Last week, I took a look at the numbers behind the topic of race in America. The reality is that our society is not neatly divided into easy to define racial categories. In contrast, the real story of America is a nation with an expanding and ever more inclusive mainstream. That mainstream is guided by a shared desire to have the United States draw closer to living out its founding ideals of freedom, equality and self-governance.
Much of last week’s column was built upon an important new book by Richard Alba, “The Great Demographic Illusion: Majority, Minority, and the Expanding American Mainstream.” He drew attention to the growing number of mixed-race Americans. One out of 10 adults today have one white parent and one non-white parent.
This week, I draw upon some of my own survey data to look at the topic from a different angle. My survey found that 65% of Hispanic voters identify their race as white. This is not a choice of one or the other. It’s a mixed racial and ethnic identity.
But even that only begins to tell the story. Hispanic voters whose parents were both born in the United States tend to have different perspectives than those with at least one first generation immigrant parent.
Consider, for example, the responses to my generic congressional ballot question. That’s when we ask voters whether they would vote for the Republican from their district or the Democrat. It serves as a basic measure of the nation’s political mood.
Currently, my numbers show the Democrats with a four-point advantage on the generic ballot (43% to 39%). Hispanic voters overall favor Democrats by a much wider margin (46% to 36%).
But, the numbers are dramatically different for Hispanic voters whose parents were both born in the United States. These voters favor Republicans by a 10-point margin (47% to 37%). Among all other Hispanic voters, Democrats are preferred by an enormous 55% to 26% margin.
These results could be explained by one of two theories. The first is that newer Hispanic voters are simply different from those who came before. If this is true, then Democrats will benefit strongly from more Hispanic immigrants.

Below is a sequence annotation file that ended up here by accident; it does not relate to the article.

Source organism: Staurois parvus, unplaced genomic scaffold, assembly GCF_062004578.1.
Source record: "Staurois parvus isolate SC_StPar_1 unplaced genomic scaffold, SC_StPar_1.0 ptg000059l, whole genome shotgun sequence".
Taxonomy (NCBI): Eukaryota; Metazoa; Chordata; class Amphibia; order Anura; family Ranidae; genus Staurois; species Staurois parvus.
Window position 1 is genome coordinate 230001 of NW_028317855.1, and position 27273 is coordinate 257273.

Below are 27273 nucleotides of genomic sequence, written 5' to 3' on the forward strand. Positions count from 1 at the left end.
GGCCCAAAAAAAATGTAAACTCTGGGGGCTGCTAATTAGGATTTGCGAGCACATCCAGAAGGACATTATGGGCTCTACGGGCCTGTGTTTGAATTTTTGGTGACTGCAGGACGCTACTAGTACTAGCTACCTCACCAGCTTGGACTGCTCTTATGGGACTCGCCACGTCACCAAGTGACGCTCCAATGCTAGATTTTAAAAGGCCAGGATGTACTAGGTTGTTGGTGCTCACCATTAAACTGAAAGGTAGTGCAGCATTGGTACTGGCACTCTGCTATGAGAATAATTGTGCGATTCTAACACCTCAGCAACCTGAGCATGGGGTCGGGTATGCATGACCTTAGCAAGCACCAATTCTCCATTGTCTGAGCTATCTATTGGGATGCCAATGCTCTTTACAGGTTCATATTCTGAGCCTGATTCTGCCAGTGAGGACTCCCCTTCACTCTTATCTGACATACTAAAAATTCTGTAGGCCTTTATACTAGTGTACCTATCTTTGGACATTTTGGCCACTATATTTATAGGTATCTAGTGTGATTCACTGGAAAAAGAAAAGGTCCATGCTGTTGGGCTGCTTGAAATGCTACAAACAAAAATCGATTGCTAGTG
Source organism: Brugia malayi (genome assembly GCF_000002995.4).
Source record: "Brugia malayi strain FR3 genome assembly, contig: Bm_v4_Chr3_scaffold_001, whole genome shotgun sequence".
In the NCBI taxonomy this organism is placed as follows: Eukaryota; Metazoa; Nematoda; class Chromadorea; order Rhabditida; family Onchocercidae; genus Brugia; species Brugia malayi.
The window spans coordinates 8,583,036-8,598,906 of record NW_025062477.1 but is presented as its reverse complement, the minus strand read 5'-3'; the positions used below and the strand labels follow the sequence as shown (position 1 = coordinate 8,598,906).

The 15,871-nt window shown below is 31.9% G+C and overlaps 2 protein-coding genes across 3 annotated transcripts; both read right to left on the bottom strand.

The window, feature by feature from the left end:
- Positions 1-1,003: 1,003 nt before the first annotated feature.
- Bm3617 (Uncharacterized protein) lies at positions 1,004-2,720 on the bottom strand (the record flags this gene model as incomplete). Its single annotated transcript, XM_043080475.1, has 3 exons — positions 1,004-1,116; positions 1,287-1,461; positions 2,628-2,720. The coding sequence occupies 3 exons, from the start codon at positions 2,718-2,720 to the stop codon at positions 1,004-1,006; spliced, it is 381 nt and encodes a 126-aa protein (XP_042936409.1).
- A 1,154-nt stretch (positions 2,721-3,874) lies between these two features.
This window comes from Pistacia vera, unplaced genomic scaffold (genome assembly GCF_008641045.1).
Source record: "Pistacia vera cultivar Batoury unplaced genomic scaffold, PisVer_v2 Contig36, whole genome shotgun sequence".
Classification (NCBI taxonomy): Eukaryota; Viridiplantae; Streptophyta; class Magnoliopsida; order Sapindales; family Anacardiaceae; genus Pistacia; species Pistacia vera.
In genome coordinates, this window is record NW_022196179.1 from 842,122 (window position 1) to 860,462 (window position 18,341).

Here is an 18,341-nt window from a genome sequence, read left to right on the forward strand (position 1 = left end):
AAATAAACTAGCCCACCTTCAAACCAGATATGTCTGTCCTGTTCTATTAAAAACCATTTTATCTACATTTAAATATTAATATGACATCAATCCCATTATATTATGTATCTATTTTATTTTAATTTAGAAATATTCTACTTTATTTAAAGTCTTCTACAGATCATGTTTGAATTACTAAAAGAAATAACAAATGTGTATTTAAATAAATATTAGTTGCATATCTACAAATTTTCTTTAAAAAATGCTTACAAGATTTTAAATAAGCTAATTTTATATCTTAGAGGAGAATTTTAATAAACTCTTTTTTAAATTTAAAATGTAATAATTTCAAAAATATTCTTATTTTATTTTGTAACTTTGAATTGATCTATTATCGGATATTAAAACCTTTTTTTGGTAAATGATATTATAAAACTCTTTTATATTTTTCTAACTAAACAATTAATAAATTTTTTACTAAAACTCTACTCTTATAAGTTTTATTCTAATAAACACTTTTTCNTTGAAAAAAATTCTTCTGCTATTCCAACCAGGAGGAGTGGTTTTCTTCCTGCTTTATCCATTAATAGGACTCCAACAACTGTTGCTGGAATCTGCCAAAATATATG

But, there is also a second possibility. It may be that second and third generation Hispanic voters begin to identify more with the country of their birth rather than that of their ethnic heritage. There is a wealth of other research data that supports this explanation.
And, it fits with the American experience. There was a time when Irish, Italian, Polish and other immigrants were considered separate from the American mainstream. That was long ago. Now, they have become part of an ever-growing mainstream.
Finally, there is one other question on my recent survey that shows how fluid the definitions of race and ethnicity can be. I asked people about which racial or ethic category best defines them. But, I did so with a twist. I added “American” as one of the possibilities. With that option, 47% of all voters identified as white and 33% as American. Among Hispanic voters, 37% defined themselves as an American and 29% as white.
The point of all this is that the story of America’s racial and ethnic heritage is complex. Looking to the future, this means we are likely to see a growing blurring of the lines between races and more focus on individuals rather than their race. It’s a future that would have pleased the Rev. Dr. Martin Luther King, Jr. And it will be a bright future for our children and grandchildren.
Scott Rasmussen is an American political analyst and digital media entrepreneur. He is the author of “The Sun is Still Rising: Politics Has Failed But America Will Not.”